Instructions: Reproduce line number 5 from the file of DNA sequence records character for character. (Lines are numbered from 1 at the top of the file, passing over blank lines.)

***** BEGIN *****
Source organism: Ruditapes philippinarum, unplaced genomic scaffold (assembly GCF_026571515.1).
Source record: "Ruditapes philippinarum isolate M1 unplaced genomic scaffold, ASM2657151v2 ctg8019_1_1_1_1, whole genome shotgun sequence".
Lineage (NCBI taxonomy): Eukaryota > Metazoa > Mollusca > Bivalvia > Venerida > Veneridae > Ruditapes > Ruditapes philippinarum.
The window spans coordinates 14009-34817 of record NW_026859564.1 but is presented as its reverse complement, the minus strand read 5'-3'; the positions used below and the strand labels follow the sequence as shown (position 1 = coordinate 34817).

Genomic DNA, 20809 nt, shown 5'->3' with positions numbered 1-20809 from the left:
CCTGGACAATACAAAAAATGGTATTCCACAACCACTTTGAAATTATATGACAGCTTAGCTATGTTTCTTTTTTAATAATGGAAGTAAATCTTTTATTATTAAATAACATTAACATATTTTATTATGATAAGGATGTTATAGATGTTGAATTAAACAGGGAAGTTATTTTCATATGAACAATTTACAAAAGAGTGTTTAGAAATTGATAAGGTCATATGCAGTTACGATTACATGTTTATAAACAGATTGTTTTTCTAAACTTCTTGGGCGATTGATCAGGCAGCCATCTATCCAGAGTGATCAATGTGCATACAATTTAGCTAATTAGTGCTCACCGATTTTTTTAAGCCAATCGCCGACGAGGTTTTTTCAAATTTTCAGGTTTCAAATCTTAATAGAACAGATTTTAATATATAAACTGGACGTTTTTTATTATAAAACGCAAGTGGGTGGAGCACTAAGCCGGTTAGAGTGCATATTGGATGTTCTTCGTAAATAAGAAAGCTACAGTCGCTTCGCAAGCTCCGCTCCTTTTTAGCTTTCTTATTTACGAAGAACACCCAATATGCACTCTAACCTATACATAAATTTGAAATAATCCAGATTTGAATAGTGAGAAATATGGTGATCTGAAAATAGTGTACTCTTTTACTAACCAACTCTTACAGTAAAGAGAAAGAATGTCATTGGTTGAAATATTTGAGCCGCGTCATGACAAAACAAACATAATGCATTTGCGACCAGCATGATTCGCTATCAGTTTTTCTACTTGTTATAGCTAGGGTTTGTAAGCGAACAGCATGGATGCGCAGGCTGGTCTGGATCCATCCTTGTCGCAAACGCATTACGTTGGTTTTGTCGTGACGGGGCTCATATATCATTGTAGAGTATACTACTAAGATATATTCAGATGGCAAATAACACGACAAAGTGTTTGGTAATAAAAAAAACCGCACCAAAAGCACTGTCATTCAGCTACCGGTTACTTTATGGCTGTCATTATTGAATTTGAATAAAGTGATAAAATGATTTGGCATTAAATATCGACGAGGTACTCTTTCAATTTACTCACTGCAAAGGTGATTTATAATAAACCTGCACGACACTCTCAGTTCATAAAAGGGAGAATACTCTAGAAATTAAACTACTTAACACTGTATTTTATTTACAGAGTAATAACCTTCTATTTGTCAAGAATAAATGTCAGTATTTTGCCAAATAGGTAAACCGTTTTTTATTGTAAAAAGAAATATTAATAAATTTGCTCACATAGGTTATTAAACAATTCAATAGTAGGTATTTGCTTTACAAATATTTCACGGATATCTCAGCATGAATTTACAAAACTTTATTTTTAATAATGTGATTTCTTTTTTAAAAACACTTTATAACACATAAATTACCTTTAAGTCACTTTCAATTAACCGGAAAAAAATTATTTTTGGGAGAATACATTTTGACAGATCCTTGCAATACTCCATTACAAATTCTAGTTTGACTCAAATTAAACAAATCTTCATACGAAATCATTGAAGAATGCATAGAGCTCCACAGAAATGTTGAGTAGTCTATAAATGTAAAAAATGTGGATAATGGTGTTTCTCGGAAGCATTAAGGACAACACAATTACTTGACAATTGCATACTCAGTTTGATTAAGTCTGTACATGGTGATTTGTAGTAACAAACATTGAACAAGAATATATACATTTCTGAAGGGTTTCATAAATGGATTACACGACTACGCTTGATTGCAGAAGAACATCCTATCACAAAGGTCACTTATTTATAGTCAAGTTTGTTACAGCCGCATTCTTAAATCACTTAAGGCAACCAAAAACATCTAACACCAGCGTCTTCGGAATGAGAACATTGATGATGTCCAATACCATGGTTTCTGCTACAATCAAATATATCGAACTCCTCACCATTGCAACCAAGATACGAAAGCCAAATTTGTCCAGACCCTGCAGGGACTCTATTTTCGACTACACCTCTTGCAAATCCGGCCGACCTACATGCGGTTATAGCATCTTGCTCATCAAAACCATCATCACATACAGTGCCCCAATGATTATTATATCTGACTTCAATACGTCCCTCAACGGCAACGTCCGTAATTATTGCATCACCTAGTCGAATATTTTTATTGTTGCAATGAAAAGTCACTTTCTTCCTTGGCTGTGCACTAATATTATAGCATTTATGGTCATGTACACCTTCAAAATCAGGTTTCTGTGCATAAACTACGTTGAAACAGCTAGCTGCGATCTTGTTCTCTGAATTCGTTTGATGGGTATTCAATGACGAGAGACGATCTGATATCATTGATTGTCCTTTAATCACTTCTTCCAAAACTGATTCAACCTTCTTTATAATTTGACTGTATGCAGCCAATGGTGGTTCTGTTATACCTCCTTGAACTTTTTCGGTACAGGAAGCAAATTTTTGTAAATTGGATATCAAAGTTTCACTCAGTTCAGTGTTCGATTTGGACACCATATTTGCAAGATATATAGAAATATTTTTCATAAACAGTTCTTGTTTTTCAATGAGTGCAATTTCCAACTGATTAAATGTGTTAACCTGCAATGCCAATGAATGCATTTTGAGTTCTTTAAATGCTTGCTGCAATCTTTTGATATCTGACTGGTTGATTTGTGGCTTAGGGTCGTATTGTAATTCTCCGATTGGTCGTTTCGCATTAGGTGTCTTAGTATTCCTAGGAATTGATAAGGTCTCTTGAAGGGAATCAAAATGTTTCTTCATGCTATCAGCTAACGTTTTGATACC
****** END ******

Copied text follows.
Genomic DNA, 20809 nt, shown 5'->3' with positions numbered 1-20809 from the left: